The number of children in foster care has decreased across Oregon, but there still is a need for certified foster homes.

“We have fewer children in foster care than we have in years, but we’re always looking for more resource families,” said Tammie Blessing.

Blessing works for the Oregon Department of Human Services. She is the resource family retention and recruitment champion for District 13, which includes Baker, Union and Wallowa counties.

“Resource family” and “resource parents” are the new terms describing a foster family and foster parents.

On average, Oregon has about 6,000 children in foster care. On April 1, that number was 5,975.

In March, there were 40 children in certified foster homes across Baker, Union and Wallowa counties.

“Baker County has a high rate of abuse and neglect, per capita, compared to other places,” Blessing said.

In Oregon, the DHS Child Welfare Director Rebecca Jones Gaston has released a “Vision for Transformation.” The document is about 25 pages and is online at

Blessing points to the highlights of the document, which include the goal of preserving families and keeping children in their home as long as it is safe.

When children can’t remain at home, the first step is to seek placement with other relatives.

In District 13, Blessing said, “the majority of children in foster care are placed with family.”

If blood-related family can’t be located, the next step is to find extended close friends who already have a relationship with the child or children.

“It’s really important that we do everything we can to maintain a child’s connection to their family, culture and community,” she said. “That’s why we’re really trying to place children with people they know and have relationships with.”

It’s not always possible to place children with family or friends. In those cases, DHS relies on general application resource families.

Oregon DHS hired employees this year to work on recruitment and retention of foster families.

“We still have a need for those times when we can’t find family or friends who are able to be a resource for the child and their family,” Blessing said.

When a child is placed with a general resource family, Blessing said the caseworker continues to search for a potential placement with family or friends.

Children are kept in their home community when possible.

“Their school remains the same and their social connections remain the same so that they can keep their connections to their culture and community,” Blessing said.

To help, she said, more general application families are needed in all three counties.

Other goals of the Vision for Transformation are to limit time children spend in the foster care system, provide support to families, and ensure children are placed in “culturally appropriate homes.”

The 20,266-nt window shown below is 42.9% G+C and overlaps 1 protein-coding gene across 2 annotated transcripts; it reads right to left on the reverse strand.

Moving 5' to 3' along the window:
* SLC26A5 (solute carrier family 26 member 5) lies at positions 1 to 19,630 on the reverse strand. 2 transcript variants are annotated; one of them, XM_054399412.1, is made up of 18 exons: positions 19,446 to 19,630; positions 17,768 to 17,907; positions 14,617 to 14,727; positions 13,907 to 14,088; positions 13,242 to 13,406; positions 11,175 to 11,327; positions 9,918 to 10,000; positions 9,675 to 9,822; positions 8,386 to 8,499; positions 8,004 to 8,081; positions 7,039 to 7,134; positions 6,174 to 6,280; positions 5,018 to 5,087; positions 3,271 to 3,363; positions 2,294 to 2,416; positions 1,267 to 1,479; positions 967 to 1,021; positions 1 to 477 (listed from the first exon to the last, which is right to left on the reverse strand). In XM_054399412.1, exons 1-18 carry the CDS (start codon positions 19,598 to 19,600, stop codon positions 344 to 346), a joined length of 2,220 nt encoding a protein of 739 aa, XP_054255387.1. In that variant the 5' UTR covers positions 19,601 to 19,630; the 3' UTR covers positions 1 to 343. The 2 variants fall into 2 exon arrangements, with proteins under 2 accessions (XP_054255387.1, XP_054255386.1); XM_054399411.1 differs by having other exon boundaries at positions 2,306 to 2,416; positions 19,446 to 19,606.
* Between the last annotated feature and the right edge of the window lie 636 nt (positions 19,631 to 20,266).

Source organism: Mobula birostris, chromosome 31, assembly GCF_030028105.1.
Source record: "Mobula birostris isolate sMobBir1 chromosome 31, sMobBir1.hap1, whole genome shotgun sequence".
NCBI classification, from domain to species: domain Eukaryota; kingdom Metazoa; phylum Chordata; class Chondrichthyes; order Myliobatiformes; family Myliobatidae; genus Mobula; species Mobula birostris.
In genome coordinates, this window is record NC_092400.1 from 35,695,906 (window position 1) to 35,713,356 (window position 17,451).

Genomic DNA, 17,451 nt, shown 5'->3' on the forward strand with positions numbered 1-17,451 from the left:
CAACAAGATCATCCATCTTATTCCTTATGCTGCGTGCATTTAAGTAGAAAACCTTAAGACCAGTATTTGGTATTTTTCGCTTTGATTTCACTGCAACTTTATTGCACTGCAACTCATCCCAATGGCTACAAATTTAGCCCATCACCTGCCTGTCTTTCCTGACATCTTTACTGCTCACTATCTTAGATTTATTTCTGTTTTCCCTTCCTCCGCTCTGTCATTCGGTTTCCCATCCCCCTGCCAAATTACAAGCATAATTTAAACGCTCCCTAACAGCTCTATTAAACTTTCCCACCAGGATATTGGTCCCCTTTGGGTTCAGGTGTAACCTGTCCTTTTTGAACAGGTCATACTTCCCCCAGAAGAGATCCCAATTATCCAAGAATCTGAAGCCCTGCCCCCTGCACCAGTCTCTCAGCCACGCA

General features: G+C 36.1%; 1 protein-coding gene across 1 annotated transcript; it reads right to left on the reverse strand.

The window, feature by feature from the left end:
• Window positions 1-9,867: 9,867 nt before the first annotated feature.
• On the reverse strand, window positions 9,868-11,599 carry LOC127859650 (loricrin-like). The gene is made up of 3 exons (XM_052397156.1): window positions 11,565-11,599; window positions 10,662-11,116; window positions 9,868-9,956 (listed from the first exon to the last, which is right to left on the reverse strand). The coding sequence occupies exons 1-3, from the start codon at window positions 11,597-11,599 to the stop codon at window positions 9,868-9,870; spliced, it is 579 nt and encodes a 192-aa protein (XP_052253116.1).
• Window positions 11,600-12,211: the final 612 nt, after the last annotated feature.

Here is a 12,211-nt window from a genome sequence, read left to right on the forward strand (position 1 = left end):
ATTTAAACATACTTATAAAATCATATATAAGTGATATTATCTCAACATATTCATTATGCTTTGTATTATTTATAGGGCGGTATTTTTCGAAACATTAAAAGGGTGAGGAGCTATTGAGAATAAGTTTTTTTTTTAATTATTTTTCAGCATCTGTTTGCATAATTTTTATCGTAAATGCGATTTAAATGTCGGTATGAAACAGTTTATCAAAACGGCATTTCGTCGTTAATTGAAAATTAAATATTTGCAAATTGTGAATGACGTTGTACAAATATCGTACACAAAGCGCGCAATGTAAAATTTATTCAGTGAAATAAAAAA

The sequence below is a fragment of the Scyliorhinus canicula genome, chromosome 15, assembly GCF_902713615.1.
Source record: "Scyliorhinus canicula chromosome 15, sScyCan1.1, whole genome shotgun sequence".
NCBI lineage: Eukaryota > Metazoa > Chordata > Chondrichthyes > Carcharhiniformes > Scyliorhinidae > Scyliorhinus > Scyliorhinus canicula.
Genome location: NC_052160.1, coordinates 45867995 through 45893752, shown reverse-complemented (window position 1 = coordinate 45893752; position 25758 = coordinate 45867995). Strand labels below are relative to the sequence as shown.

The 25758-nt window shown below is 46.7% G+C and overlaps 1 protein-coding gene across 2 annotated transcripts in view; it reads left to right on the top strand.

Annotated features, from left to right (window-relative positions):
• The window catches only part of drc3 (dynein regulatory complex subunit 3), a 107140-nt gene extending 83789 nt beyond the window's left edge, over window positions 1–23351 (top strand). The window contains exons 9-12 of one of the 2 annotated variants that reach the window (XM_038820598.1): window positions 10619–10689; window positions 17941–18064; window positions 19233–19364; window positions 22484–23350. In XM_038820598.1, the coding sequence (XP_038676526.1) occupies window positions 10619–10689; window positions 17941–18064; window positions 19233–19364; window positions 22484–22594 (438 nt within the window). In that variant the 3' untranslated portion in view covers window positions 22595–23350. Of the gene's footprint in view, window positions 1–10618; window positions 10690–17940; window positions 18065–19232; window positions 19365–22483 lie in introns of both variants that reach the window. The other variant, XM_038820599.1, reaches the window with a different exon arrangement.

Pandemic problems

A challenge to resource families is finding child care for foster children when both parents are working. Blessing said Baker, Union and Wallowa counties are considered “child care deserts,” which means there are too few child care spots available for the number of kids who need them.

The COVID-19 pandemic added to the challenge. In addition to the lack of child care, parents also faced education moving to an online platform.

“That’s been a real hardship,” Blessing said.

The pandemic necessitated special guidelines for children in foster care. For example, if a resource family traveled out of state, their foster child could not go with them and instead went to respite care. After returning, the family had to quarantine before the child returned.

Visitations with birth parents changed too — some were virtual, and some were in-person with face coverings.

“It’s posed another layer of challenges,” Blessing said of the pandemic. “It has undoubtably been an extra stressor on foster families.”


Although the goal is to place children with family or close friends, resource parents and families are necessary when that isn’t an option. Blessing said homes are especially needed for children with high needs.

“Certifiers spend a lot of time to figure out who is going to be a good match to support a child and their individual needs,” Blessing said.

She said DHS also is recruiting families who would welcome older children. Teenagers, she said, need a caring home, especially one that helps prepare them for adulthood.

“We have recruitment needs around older children,” she said. “A lot of families who come forward want to support younger children and that’s great. But we also need people to step up to provide a loving and supportive environment to older children and teenagers.”

Another need is to have certified families for children who identify as LGBTQIA+.

“Sometimes a child’s sexual orientation or gender identity are the very thing that brings them into care,” she said. “It’s really important that we’re able to find resource families that will accept and support LGBTQIA+ children in our community.”

Families interested in learning more about foster care can go to Inquiries through that site also alert DHS staff.

“You can learn more about foster care, and get your questions answered,” Blessing said.

Those not quite ready to foster children can volunteer in other capacities.

“What we’re finding is people who start in the exploring stage, many of those families eventually become certified.”

DHS “champions” such as Blessing are working to recruit and retain foster families.

The goal, she said, is to have enough families for “good placement matching — so it’s a good fit for everyone.”

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